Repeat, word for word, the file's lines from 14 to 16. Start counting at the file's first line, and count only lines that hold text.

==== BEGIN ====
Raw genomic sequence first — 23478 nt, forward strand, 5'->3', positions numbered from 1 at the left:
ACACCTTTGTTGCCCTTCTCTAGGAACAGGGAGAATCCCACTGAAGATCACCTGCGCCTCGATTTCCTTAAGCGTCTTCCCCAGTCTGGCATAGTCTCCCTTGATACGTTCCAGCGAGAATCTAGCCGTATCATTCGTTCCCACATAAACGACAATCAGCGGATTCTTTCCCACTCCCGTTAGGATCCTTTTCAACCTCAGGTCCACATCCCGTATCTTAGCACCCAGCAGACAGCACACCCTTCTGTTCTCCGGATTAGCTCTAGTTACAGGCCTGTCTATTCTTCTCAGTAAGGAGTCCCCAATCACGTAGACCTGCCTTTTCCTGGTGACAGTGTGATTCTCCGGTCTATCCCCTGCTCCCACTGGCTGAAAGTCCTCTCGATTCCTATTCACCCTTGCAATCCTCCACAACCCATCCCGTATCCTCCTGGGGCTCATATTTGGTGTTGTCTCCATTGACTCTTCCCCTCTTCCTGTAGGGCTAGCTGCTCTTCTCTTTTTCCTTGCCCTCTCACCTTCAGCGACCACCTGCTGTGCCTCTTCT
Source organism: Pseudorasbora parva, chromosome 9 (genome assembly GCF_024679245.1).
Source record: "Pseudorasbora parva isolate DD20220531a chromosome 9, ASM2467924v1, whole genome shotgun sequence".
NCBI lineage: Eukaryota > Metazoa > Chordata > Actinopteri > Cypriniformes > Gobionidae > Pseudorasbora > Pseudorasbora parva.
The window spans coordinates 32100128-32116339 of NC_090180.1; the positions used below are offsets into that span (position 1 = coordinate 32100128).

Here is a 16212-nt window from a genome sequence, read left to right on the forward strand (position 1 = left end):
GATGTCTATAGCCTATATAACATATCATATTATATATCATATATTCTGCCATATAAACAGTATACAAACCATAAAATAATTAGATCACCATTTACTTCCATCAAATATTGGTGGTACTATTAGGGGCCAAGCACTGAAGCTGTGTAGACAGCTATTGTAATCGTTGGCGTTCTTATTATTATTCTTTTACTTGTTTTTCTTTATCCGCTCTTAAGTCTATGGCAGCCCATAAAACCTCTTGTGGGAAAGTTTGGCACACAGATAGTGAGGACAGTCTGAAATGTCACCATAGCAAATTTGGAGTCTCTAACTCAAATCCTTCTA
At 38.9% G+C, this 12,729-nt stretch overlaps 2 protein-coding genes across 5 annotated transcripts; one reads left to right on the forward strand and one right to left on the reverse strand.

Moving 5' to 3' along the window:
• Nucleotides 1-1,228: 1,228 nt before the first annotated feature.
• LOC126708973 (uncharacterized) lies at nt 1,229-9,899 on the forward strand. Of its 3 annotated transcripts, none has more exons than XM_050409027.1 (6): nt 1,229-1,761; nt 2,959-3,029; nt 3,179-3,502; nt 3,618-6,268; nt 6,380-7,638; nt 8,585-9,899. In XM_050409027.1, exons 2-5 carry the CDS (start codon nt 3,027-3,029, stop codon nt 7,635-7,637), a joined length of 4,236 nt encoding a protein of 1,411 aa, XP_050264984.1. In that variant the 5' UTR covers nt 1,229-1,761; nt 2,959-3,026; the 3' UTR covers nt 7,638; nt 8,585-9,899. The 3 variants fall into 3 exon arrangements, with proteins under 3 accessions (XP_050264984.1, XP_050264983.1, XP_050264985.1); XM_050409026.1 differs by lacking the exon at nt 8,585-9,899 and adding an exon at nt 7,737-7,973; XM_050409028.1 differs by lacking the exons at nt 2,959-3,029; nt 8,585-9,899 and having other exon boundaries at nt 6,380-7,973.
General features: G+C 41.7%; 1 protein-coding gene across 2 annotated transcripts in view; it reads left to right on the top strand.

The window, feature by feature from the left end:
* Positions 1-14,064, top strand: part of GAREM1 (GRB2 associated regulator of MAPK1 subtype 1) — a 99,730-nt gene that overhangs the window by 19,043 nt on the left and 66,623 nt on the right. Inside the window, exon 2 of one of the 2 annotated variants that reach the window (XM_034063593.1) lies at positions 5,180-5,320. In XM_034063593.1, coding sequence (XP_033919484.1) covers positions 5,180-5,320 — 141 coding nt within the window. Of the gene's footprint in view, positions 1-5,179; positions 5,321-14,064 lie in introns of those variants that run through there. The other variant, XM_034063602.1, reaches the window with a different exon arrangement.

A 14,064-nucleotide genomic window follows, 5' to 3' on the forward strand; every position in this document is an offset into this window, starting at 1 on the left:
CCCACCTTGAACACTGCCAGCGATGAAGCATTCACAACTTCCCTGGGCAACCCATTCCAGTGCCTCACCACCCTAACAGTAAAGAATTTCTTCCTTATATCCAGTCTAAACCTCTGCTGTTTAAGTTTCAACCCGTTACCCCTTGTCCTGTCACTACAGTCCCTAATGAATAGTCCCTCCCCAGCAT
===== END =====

The window, feature by feature from the left end:
* Positions 1-14,064, top strand: part of GAREM1 (GRB2 associated regulator of MAPK1 subtype 1) — a 99,730-nt gene that overhangs the window by 19,043 nt on the left and 66,623 nt on the right. Inside the window, exon 2 of one of the 2 annotated variants that reach the window (XM_034063593.1) lies at positions 5,180-5,320. In XM_034063593.1, coding sequence (XP_033919484.1) covers positions 5,180-5,320 — 141 coding nt within the window. Of the gene's footprint in view, positions 1-5,179; positions 5,321-14,064 lie in introns of those variants that run through there. The other variant, XM_034063602.1, reaches the window with a different exon arrangement.

A 14,064-nucleotide genomic window follows, 5' to 3' on the forward strand; every position in this document is an offset into this window, starting at 1 on the left: